Although plaintiffs filed objections to the Order and Report-Recommendation, the
Honorable David N. Hurd adopted the recommendation in its entirety.2 (Dkt. Nos. 6, 7,
13). Judge Hurd gave plaintiffs thirty (30) days from the date of his order to file their
amended complaint. (Dkt. No. 13). On March 5, 2018, plaintiffs filed the document
that is before me, which plaintiffs direct the Clerk to file as the Amended Complaint.
(Dkt. No. 14).
Unfortunately, the document that plaintiffs filed is not an amended complaint. It
is a letter from plaintiffs in which they continue to disagree with the court’s dismissal
of their action. (Dkt. No. 14 at 1). The letter is addressed to “Judge Baxter and others.”
(Id.) The letter begins by stating that the Schislers “here by [sic] do not agree with your
decision to dismiss our case in its entirety.” (Id.) Plaintiffs then re-state their problems
with M & T and their mortgage. In the letter, plaintiffs now include additional facts
regarding “Emery Law.” They state that “Emery Law”3 called them every day until
June 14, 2014, “when we had no choice,” to tell plaintiffs that M & T was selling their
home. (Dkt. No. 14 at 1-2). Plaintiffs also state that Emery Law told them a lie and
somehow defrauded them, and they still lost their home. (Id. at 2). Plaintiffs allege that
the Attorney General and the “Supreme Court”4 told plaintiffs that what defendants did
was “totally wrong,” and that we should not dismiss their case simply because they are
On May 22, 2017, Magistrate Judge Dancks issued an Order of Recusal, which ordered the
Clerk to reassign the action to another Magistrate Judge. (Dkt. No. 11). On May 23, 2017, the case
was reassigned to me.
This court can only assume that “Emery Law” is a law firm, and an attorney or attorneys from
that firm called plaintiffs to speak with them about their mortgage. Plaintiffs listed “Emery Law” as a
defendant in the original complaint, but as Emery Law's “Official Position,” plaintiffs have written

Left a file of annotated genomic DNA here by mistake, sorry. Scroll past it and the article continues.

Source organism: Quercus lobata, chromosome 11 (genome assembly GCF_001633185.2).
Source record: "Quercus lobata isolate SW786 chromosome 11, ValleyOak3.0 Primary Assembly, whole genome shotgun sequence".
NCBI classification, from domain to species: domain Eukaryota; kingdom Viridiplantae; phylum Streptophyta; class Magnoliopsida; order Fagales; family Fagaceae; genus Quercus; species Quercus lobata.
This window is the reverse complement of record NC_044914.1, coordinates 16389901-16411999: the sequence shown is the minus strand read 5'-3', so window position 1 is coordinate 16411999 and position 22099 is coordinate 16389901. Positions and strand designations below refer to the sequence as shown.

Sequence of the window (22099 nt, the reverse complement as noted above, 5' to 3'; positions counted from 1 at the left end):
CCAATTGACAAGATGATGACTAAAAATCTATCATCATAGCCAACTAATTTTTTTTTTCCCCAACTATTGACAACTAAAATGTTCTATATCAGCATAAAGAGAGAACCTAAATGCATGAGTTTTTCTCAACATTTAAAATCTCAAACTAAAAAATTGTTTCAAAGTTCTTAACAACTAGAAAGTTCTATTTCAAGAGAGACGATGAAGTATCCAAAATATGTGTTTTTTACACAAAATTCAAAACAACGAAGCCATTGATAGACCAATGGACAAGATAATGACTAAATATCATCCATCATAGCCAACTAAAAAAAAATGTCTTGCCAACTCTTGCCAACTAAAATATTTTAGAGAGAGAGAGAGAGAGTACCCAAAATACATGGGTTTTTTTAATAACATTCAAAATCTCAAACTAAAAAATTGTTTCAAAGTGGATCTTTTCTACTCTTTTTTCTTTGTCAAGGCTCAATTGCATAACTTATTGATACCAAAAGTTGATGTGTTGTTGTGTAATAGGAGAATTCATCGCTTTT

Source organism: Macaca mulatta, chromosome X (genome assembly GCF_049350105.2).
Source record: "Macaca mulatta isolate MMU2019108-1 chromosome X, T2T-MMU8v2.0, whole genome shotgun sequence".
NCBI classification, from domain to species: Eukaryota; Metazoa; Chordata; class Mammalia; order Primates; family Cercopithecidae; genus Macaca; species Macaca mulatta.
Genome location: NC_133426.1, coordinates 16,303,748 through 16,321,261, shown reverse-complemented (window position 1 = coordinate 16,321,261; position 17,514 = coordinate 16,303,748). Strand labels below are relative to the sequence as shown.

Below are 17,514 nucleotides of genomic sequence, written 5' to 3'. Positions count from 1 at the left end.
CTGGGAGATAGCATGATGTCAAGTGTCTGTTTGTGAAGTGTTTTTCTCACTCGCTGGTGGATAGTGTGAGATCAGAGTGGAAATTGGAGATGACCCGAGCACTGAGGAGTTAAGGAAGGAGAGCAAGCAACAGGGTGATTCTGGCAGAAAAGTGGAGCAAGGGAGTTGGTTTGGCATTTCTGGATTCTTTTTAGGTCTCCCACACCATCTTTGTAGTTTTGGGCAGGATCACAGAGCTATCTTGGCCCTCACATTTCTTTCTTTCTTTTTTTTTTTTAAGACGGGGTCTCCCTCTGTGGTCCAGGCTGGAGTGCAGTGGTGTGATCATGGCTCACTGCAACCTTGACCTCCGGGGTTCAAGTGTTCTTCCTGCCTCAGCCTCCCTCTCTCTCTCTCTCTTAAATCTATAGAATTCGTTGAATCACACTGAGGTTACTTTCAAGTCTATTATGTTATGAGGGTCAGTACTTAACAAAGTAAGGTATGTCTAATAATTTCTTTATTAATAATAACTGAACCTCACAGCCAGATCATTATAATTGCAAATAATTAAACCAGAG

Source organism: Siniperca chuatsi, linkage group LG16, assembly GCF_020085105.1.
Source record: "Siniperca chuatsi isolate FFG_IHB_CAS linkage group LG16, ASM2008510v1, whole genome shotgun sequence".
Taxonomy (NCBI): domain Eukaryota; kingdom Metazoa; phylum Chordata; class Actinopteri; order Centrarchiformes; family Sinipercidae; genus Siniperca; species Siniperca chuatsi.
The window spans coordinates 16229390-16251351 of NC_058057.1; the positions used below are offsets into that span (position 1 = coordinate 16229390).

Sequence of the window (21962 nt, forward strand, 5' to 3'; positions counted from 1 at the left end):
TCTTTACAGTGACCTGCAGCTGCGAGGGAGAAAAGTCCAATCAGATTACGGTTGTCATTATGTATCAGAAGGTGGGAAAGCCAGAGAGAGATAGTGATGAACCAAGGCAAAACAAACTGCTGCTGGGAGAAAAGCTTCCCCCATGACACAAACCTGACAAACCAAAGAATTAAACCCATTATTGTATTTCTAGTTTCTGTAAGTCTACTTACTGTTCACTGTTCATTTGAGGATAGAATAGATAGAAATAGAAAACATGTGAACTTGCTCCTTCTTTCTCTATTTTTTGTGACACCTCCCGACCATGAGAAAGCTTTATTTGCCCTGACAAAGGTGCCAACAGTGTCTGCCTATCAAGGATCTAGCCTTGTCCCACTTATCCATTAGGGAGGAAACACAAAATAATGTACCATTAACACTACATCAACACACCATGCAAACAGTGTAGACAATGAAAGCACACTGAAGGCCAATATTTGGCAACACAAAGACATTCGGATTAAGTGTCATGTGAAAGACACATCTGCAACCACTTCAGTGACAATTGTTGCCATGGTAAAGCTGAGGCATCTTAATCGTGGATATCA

“Modification Lawyer.” (Dkt. No. 1, ¶ 3(c)).
The court assumes that plaintiffs are referring to New York State Supreme Court, and perhaps
the Supreme Court’s action related to the foreclosure proceeding.
Plaintiffs have also filed additional documents in an effort to show that they are
disabled or have medical problems. This court does not question plaintiffs’ medical
issues. However, the fact that plaintiffs are disabled, in itself, does not confer
jurisdiction in federal court as Judge Dancks explained in her recommendation.
Plaintiffs have not filed an amended complaint. Rather, they have submitted further
argument that the court should not have dismissed their original complaint. I have no
ability to change Judge Hurd’s ruling on plaintiff’s original complaint, and without
more, I am bound by what Judge Dancks and Judge Hurd decided.
Although plaintiffs in a letter have now stated more facts regarding “Emery
Law,” these facts are completely conclusory and have not been alleged in an amended
pleading. Assuming that an attorney from Emery Law, who may have been involved in
attempting to modify the plaintiff's mortgage called plaintiffs, they have not stated how
the attorney lied to them or defrauded them. In any event, as Judge Dancks found,
plaintiffs have no diversity jurisdiction in this case, and they would not be able to sue
Emery Law in this court for any state law claims. (Dkt. No. 5 at 10-13). This court
makes no findings regarding the merits of plaintiffs’ claims.5 The court finds only that
there is no jurisdiction in this court to address plaintiffs’ claims.
The court does not question that plaintiffs were devastated by the loss of their home. The
court also does not question plaintiffs’ claim that they were told that defendants may have erred in their
treatment of plaintiff. The court did not dismiss this case because plaintiffs are not lawyers. The court
dismissed the case for lack of jurisdiction. However, even if plaintiffs were correct, as stated by Judge
Dancks, the Federal Courts are of limited jurisdiction. (See Dkt. No. 5 at 5). Judge Dancks quoted the
Supreme Court, holding that “[i]t is a fundamental precept that federal courts are courts of limited
jurisdiction.” (Id. quoting Owen Equip. & Erection Co. v. Kroger, 437 U.S. 365, 374 (1978)) (internal
quotation marks omitted). There are some claims that the federal court cannot determine regardless of
whether the defendants would or would not be liable.
Plaintiffs have not filed a proper amended complaint within the time period given
to them by Judge Hurd. In their letter, plaintiffs are essentially asking the court to
reconsider its decision to dismiss plaintiffs’ case without prejudice. However, I cannot
change Judge Hurd’s order. Plaintiffs have not submitted an amended complaint for the
court’s review, notwithstanding their attempt to have the Clerk file the document as an
WHEREFORE, based on the findings above, it is
ORDERED, that the document filed by plaintiffs as the “amended complaint”
(Dkt. No. 14) is STRICKEN as not in compliance with Judge Hurd’s January 30, 2018
Order, and thus, the action is still DISMISSED IN ITS ENTIRETY in accordance
with Judge Hurd’s order and for failure to file an amended complaint.
Dated: March 9, 2018